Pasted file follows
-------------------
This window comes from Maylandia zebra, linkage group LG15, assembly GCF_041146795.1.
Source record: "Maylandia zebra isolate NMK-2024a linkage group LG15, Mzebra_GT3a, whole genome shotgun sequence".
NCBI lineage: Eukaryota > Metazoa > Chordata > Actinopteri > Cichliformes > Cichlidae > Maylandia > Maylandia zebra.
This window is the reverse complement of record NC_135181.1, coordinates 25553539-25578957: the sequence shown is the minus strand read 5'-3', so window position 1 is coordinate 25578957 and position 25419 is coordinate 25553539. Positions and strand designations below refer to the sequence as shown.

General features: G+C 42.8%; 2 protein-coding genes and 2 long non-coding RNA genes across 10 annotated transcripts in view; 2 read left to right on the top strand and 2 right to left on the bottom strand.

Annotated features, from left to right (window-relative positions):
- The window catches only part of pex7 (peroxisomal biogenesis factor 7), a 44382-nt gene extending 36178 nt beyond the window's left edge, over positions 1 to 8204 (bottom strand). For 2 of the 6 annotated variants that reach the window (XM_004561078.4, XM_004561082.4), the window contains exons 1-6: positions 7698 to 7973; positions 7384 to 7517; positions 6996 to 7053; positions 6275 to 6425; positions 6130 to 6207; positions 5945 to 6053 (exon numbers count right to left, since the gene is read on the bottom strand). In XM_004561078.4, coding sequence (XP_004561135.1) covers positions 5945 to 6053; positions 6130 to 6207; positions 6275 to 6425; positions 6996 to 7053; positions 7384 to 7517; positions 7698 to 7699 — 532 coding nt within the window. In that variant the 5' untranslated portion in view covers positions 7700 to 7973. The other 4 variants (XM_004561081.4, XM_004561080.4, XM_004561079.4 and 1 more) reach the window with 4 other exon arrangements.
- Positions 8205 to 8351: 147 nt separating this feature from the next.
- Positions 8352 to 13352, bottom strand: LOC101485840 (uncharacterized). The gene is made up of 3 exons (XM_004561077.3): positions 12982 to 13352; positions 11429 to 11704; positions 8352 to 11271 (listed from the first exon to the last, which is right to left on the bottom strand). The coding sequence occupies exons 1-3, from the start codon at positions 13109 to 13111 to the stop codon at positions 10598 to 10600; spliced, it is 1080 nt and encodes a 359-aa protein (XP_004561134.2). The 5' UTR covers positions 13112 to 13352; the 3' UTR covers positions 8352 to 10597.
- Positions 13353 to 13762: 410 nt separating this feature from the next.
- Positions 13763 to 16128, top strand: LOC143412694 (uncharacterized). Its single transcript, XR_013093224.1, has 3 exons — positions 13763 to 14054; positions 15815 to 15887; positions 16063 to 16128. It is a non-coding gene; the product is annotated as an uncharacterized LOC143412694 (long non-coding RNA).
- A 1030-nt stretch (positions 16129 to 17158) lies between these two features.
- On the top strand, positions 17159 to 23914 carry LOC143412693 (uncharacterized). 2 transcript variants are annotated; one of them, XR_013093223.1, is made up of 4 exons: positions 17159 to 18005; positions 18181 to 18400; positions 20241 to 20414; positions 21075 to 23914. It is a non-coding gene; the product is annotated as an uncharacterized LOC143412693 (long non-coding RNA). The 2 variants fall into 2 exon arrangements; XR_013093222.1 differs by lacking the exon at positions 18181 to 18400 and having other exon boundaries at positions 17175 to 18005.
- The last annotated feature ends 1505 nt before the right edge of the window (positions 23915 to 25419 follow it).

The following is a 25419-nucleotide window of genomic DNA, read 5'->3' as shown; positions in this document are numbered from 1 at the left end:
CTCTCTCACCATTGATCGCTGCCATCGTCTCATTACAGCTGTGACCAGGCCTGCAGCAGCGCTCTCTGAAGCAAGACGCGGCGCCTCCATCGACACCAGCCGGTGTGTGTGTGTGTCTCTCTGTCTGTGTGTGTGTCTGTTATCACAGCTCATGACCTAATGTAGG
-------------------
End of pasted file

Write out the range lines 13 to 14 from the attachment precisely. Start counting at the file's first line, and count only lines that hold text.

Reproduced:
- On the top strand, positions 17159 to 23914 carry LOC143412693 (uncharacterized). 2 transcript variants are annotated; one of them, XR_013093223.1, is made up of 4 exons: positions 17159 to 18005; positions 18181 to 18400; positions 20241 to 20414; positions 21075 to 23914. It is a non-coding gene; the product is annotated as an uncharacterized LOC143412693 (long non-coding RNA). The 2 variants fall into 2 exon arrangements; XR_013093222.1 differs by lacking the exon at positions 18181 to 18400 and having other exon boundaries at positions 17175 to 18005.
- The last annotated feature ends 1505 nt before the right edge of the window (positions 23915 to 25419 follow it).